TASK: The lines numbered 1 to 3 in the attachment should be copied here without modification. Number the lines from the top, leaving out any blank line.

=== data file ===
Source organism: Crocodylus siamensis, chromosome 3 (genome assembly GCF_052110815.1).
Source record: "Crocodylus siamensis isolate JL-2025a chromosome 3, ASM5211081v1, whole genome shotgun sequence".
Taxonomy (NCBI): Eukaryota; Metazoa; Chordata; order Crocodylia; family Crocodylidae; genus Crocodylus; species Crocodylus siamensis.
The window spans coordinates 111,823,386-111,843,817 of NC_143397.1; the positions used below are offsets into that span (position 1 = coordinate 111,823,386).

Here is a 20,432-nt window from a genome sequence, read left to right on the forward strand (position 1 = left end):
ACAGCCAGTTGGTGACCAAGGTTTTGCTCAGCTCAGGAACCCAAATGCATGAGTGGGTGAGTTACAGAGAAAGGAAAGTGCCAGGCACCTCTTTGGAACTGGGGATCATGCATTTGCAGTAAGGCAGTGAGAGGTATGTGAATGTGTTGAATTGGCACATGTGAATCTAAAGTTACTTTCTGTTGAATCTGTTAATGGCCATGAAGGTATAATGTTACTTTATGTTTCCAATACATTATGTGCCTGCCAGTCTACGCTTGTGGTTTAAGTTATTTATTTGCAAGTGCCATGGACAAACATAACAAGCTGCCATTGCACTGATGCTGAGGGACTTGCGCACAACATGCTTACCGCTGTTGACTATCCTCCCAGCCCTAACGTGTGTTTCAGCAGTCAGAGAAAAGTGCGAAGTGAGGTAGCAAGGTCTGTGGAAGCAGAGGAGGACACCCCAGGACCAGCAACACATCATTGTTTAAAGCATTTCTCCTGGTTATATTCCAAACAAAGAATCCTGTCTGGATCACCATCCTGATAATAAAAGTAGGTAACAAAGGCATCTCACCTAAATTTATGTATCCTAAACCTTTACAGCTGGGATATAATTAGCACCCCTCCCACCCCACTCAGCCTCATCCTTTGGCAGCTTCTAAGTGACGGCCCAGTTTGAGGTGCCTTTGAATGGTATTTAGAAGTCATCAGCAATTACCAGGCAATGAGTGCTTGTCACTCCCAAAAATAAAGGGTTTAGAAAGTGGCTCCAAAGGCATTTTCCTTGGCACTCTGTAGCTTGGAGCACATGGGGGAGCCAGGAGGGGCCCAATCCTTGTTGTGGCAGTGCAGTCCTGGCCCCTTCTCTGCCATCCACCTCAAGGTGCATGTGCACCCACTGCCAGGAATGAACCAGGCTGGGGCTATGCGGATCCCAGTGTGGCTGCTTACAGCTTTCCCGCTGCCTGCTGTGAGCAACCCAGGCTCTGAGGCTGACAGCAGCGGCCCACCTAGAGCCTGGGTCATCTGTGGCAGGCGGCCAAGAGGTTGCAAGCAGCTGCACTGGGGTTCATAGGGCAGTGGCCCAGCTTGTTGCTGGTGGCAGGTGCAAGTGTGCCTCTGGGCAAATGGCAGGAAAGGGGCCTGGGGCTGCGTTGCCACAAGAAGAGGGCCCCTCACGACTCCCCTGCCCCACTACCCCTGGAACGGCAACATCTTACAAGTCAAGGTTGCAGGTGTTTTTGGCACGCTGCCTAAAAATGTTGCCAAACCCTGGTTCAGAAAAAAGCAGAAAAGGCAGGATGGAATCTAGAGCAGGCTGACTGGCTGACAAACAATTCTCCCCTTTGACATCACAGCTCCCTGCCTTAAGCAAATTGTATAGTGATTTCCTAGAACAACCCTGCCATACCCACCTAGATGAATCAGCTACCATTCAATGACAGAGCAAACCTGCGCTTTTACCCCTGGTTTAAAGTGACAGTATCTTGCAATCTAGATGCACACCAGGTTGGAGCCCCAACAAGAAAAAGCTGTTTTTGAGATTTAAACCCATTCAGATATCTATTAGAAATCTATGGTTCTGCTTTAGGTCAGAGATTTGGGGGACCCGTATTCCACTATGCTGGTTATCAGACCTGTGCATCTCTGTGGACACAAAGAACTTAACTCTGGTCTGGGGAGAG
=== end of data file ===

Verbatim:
Source organism: Crocodylus siamensis, chromosome 3 (genome assembly GCF_052110815.1).
Source record: "Crocodylus siamensis isolate JL-2025a chromosome 3, ASM5211081v1, whole genome shotgun sequence".
Taxonomy (NCBI): Eukaryota; Metazoa; Chordata; order Crocodylia; family Crocodylidae; genus Crocodylus; species Crocodylus siamensis.